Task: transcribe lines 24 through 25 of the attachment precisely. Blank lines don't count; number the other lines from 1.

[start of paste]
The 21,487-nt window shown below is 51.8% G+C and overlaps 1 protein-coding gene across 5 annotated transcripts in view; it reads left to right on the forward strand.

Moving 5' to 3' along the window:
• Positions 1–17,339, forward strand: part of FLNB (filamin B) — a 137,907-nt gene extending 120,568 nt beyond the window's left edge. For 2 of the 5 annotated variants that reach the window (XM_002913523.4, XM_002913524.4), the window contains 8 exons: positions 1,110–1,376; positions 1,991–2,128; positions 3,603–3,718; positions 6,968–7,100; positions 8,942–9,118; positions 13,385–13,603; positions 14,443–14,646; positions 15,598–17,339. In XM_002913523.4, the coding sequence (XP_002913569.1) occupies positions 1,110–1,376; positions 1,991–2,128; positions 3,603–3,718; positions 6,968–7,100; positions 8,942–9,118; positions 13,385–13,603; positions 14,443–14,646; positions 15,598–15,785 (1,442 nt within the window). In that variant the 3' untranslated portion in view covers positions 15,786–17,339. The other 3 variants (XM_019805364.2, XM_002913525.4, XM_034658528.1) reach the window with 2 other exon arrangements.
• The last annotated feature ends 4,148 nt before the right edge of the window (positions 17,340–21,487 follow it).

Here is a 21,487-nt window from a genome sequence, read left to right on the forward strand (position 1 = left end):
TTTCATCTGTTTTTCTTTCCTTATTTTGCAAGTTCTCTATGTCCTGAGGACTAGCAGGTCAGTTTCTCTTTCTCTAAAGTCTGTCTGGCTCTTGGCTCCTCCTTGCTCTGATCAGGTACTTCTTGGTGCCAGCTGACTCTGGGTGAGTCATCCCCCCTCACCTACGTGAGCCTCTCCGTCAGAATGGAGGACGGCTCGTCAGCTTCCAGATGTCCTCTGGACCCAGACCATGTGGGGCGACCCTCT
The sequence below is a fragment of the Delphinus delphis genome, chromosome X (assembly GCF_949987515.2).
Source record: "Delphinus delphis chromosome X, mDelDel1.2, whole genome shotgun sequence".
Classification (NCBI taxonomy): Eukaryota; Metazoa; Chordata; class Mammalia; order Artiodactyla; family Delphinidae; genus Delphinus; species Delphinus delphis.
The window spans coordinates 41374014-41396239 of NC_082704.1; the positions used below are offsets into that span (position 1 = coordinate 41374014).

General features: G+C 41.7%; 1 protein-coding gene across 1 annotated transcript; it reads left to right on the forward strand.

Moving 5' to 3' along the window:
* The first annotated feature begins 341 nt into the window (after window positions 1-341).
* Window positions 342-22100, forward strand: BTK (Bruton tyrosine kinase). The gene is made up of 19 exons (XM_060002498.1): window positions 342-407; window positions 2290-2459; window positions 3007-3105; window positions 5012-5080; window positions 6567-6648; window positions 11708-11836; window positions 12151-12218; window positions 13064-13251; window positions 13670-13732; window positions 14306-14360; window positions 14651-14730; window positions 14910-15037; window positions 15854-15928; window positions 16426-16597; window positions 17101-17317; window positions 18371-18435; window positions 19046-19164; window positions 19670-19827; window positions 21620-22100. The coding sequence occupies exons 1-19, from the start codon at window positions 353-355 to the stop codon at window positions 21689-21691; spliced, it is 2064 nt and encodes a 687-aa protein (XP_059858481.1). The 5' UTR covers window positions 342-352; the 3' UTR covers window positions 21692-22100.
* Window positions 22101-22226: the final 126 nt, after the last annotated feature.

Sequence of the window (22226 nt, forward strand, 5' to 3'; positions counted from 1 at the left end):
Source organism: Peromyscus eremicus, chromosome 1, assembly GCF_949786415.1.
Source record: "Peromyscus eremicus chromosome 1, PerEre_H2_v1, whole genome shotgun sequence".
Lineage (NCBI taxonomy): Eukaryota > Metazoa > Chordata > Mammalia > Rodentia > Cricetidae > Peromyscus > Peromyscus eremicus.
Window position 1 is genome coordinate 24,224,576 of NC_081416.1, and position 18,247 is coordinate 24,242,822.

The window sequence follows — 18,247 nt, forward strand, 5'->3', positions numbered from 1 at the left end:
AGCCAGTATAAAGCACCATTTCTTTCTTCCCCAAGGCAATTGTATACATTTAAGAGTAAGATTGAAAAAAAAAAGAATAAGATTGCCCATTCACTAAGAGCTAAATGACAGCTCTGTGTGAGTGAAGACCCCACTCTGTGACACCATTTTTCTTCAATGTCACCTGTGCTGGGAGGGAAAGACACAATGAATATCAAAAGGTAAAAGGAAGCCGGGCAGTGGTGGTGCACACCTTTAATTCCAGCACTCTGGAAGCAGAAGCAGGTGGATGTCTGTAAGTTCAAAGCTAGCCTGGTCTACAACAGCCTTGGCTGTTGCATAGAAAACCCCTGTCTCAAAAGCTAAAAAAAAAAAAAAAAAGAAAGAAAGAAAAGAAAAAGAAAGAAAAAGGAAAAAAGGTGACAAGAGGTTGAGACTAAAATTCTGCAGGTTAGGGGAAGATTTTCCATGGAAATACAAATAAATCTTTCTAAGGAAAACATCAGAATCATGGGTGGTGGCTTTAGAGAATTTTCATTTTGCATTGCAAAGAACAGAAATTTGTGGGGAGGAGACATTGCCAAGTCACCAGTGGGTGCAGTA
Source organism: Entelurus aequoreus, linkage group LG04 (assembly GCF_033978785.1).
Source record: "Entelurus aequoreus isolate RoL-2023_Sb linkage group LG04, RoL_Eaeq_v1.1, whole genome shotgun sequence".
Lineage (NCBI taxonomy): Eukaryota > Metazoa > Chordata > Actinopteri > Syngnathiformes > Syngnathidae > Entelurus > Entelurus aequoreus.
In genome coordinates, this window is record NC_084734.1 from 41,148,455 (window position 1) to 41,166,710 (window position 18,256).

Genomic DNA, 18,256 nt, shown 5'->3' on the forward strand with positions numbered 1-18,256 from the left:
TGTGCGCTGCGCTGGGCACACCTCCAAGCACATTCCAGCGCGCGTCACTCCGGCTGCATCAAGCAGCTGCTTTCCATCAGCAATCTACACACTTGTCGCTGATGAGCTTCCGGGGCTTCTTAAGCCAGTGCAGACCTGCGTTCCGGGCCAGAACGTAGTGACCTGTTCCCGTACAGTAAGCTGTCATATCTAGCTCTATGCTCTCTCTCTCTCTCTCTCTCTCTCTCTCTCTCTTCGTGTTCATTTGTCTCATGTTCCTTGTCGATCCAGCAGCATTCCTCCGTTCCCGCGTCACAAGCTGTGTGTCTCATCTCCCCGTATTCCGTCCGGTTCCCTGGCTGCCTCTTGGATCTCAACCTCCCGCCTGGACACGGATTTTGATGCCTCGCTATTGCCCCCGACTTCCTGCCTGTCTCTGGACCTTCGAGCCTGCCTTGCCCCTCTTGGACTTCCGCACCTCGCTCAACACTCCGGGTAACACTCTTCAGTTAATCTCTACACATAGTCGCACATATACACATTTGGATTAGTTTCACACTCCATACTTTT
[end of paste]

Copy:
Source record: "Entelurus aequoreus isolate RoL-2023_Sb linkage group LG04, RoL_Eaeq_v1.1, whole genome shotgun sequence".
Lineage (NCBI taxonomy): Eukaryota > Metazoa > Chordata > Actinopteri > Syngnathiformes > Syngnathidae > Entelurus > Entelurus aequoreus.